You could and should tack in there, the Great Recession, which I do not consider over.

#4 Comment By Gordon Hanson On March 20, 2013 @ 9:24 pm

Why is it that the Republican hawks always put me in mind of Orwell?

#5 Comment By ksatifka On March 20, 2013 @ 9:39 pm

@Ken Hoop – Indeed the Greater Recession may never be over. Peak oil, resource depletion along with emerging economies demanding their share, global warming, and gross population overshoot are just some of the myriad of factors contributing to what James Howard Kunstler calls “The Long Emergency” in his book of the same name. The days of endless quarterly GDP growth are over even though they will tick up from time to time. It is a mathematical certainty that endless growth cannot be sustained.

#6 Comment By Franklin On March 20, 2013 @ 10:45 pm

GOP primary candidates clearly lacked the resolve to go to war with Syria and Iran.

#7 Comment By Noah172 On March 20, 2013 @ 11:29 pm

In a comment that I just posted on McCarthy’s post about the Republicans who voted against authorizing the Iraq War in 2002 (awaiting approval), I wondered aloud:

If a war with Iran came up for a vote today, which Republicans in Congress would be in opposition? The only definite nays that come to my mind are: Duncan (TN), the only GOP Iraq nay still in Congress; Walter Jones; Justin Amash; and newbies Massie (KY) and maybe Bentivolio (MI). Some would say of course Senator Paul, but I am not so sure on him anymore, with this game he plays of straddling his father’s supporters and currying favor with forces of darkness. Senators Lee and Cruz are too conventionally Zionist to oppose an Iran war.

So that’s 4-6 nay votes by my count, versus 7 for Iraq. After more than a decade of military quagmires in the Muslim world, am I wrong in assessing that the Republicans have regressed?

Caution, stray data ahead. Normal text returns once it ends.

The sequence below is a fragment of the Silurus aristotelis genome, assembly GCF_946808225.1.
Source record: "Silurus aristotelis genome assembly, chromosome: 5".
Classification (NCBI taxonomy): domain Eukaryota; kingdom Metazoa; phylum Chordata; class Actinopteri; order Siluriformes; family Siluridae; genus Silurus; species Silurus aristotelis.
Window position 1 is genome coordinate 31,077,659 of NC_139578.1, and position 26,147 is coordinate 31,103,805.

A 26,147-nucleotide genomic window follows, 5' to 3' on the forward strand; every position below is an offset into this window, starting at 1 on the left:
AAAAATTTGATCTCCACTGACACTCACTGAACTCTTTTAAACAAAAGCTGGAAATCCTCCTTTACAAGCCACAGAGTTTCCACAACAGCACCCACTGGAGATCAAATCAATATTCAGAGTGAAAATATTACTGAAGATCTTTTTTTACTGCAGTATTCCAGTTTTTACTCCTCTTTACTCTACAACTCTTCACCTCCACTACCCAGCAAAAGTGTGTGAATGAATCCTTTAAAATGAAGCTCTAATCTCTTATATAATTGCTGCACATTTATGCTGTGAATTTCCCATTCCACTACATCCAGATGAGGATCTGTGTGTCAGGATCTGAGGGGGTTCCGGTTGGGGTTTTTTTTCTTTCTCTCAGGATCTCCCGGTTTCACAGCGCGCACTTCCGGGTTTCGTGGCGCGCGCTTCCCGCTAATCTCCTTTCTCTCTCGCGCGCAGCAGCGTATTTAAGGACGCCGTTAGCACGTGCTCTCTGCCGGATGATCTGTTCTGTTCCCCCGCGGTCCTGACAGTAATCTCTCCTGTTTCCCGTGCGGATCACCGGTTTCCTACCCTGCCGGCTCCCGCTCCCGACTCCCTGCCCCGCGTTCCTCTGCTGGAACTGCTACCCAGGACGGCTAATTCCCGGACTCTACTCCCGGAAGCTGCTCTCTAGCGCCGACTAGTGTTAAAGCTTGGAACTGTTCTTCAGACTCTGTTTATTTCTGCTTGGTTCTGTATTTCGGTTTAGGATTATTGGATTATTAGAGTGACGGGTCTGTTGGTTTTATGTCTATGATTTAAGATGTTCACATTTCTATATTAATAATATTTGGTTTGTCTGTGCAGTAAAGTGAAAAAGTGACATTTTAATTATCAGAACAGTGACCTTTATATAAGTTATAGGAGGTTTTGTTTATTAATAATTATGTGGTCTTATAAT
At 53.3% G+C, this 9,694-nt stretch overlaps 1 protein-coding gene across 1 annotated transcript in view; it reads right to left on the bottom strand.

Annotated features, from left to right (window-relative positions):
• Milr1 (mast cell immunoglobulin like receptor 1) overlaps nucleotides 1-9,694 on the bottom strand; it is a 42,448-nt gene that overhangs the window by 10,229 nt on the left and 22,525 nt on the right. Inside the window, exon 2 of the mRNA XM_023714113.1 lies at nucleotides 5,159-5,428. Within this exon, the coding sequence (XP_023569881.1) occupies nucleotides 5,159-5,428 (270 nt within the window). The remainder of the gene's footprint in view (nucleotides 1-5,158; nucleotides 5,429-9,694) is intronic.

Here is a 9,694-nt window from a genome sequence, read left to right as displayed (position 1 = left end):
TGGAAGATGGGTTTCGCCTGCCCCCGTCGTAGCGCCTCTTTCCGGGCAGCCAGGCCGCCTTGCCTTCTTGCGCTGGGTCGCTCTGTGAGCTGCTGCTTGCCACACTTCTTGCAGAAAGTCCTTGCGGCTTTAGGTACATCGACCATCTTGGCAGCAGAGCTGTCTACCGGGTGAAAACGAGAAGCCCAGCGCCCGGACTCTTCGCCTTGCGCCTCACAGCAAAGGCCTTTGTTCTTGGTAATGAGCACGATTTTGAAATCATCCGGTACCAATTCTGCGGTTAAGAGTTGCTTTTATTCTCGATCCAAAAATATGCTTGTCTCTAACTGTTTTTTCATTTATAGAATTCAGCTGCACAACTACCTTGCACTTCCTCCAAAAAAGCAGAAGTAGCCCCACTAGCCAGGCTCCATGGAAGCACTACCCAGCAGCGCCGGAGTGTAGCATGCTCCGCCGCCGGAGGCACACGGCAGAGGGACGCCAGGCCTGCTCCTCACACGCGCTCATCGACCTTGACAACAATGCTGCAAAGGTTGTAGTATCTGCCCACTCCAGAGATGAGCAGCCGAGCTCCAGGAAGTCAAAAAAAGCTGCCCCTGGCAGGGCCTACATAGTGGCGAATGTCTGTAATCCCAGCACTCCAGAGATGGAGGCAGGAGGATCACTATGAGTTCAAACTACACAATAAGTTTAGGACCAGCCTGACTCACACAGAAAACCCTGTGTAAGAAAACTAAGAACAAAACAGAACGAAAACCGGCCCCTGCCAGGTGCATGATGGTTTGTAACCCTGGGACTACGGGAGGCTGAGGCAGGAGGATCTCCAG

#8 Comment By Clint On March 20, 2013 @ 11:38 pm

Mitt Romney,
“I can assure you if I’m president, the Iranians will have no question but that I will be willing to take military action if necessary to prevent them from becoming a nuclear threat to the world. I don’t believe at this stage, therefore, if I’m president that we need to have a war powers approval or special authorization for military force. The president has that capacity now.”

#9 Comment By Frank OConnor On March 21, 2013 @ 8:52 am

There is a one work answer to your question: Nothing. Then again, other than Ron Paul, it was a pretty sad bunch. I believe Herman Cain’s policy on Syria was 9-9-9.

#10 Comment By frump On March 21, 2013 @ 9:53 am

“The “saber-rattling moments” and other episodes in demagoguery made up the vast majority of what Republican candidates were saying on foreign policy.”

Yes. Ron Paul was the canary in the coal-mine. GOP attacks on his non-interventionist positions said it all. And those attacks were in the main rehashed from 2008, when joke-candidate Rudolph Giuliani was permitted to set the tone.

#11 Comment By Consequences2 On March 21, 2013 @ 2:37 pm

The only thing they have learned is that manipulating the American public is pretty darned easy and well worth it to boot!

#12 Comment By Newt On March 25, 2013 @ 12:18 pm

“How Much Have Republicans Learned from the Iraq Debacle?”

Their take home: “Don’t trust black politicians. When the goiing gets tough, sometimes they forget the lies they’re supposed to tell and let the truth slip.” ref: Condi Rice and Colin Powell.”

Other than that, Republicans are still the same suit-wearing idiots that think we have bottomless resources to spend on foreign wars, interventionism, and blowback-farms.